Beverly Hills April 2005: Monday’s society columns reported that Merv Griffin’s Beverly Hills Hilton Hotel ballroom was filled to overflowing, the gala benefit chairman wore a floral print chiffon gown from Oscar de la Renta’s spring collection and $250,000 was raised for the charity.
“You live in Santa Barbara I understand,” the elegant older woman, an American of Chinese descent, sitting to my right said in opening conversation. And my affirmative answer was followed with, “Do you know Rosa Wu* by any chance?”
“Indeed I do. It was thanks to Rosa that I was able to visit China during the Cultural Revolution 34 years ago. Just last week I told a friend about a remark I made to my fellow traveler Steve Allen(1) in 1975, that Rosa’s mother must have been the Madame Claude(2) of China to get us into China during the Cultural Revolution, and to get us a one month visa at that…
* Name has been changed
1. Steve Allen was actor, composer, author, comedian and possibly best known for starting the Tonight Show in 1954 on NBC.
2. Madame Claude ran the most famous, most glamorous house of prostitution in Paris the second half of the 20th century. Many of her beautiful, elegant, well trained girls married into the French aristocracy.
AND SO THE ADVENTURE BEGINS
They were an incongruous pair, the flame-tressed American woman and the stylish American of Chinese descent belting out chorus after chorus of Hello Dolly in Mandarin Chinese. Big red-painted wheels rolling noisily over rusted train tracks played backup for the twosome as we made our way towards the crossing point into the People’s Republic of China.
White mist from the steam engine up ahead cast a protective shield over a cluster of baby water buffalo grazing beyond our train windows. Big-footed Hakka women, who unlike most Han Chinese women never bound their feet, labored in the fields, shielded from the 20th century by black ruffled curtains cascading from their crownless straw sun shade hats. Viewing the serene ancient pastoral scene outside our train windows one could lose prospective of the ideological fanaticism of the Cultural Revolution that gnawed away at the remarkable ancient Chinese civilization.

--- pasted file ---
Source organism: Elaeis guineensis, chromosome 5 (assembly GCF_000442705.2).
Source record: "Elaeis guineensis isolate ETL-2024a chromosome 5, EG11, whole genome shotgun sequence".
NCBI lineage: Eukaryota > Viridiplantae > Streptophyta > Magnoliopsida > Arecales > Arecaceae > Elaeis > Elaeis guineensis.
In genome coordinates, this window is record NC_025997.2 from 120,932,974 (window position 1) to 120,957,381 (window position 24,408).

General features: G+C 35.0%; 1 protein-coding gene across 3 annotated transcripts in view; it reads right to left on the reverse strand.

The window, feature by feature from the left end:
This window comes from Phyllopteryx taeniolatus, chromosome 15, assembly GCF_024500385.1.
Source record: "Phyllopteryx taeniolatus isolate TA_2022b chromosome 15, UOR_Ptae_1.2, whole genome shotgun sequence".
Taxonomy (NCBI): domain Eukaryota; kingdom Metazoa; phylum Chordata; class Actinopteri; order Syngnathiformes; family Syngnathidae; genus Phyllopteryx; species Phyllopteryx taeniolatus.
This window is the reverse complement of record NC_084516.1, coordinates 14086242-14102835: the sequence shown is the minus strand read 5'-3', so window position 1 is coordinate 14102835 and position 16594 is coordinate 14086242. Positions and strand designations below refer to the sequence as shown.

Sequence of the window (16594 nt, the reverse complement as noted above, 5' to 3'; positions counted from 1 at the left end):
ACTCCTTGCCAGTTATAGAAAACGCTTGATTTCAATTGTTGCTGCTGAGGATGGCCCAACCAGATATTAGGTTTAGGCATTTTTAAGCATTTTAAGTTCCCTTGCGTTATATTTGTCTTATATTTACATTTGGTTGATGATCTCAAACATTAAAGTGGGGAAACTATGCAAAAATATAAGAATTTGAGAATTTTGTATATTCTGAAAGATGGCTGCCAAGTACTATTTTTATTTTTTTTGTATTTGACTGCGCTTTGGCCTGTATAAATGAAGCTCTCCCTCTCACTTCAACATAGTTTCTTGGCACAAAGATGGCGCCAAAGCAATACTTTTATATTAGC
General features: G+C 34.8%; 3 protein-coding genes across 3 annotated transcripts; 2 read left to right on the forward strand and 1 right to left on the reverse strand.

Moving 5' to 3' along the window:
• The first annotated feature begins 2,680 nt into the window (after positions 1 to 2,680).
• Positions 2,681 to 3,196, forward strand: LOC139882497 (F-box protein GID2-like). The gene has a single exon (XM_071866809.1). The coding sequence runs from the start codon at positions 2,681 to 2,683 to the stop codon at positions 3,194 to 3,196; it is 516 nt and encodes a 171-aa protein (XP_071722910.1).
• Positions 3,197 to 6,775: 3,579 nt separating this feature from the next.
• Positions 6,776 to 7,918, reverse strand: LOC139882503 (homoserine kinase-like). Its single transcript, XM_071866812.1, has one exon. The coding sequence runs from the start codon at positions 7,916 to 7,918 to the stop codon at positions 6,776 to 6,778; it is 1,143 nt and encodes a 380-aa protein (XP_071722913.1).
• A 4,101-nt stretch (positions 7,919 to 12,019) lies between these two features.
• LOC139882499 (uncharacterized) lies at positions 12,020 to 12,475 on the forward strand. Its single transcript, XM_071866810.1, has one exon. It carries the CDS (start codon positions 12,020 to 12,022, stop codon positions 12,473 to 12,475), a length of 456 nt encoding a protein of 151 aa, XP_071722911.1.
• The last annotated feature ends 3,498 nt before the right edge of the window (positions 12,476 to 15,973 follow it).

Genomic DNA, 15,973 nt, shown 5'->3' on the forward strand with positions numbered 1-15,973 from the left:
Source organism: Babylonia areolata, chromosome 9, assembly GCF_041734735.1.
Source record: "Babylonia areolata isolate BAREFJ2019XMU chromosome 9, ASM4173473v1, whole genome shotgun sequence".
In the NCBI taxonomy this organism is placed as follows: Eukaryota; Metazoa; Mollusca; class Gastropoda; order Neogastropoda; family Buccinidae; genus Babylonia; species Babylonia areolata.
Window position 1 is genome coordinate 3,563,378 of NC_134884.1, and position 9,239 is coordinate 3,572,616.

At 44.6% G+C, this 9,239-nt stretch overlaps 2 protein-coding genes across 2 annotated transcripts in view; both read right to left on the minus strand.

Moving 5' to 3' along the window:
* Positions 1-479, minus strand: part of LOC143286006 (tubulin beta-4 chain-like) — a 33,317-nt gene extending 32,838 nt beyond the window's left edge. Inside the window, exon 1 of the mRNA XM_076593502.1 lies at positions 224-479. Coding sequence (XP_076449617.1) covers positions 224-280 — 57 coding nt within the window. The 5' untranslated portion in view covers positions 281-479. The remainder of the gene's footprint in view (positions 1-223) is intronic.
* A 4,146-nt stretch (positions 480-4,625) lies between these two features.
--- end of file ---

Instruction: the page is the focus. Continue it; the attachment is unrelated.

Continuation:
And we were singing our way right into the eye of that frightening storm.
It was February 24, 1975 and ten of us from southern California were going into China. During that dark period of Chinese history people didn’t go to China, or leave China, visit China, take a trip to China. One was either going into China or coming out of China. It was rather like gaining admission to a high security prison.
The trip had come upon us quite unexpectedly. Rosa Wu had gone from Santa Barbara to visit her mother in Peking, a rather surprising event in 1974 when American citizens were not welcome in China unless their name was Nixon or Kissinger. While there she learned from her beautiful mother that the Chinese government was hoping to somehow get 10 Americans for the upcoming First Annual Tientsin Carpet Fair to be held in February 1975. The had ten Rumanians and ten Czechoslovakians, ten Russians and ten Bulgarians. But suddenly they wanted ten Americans.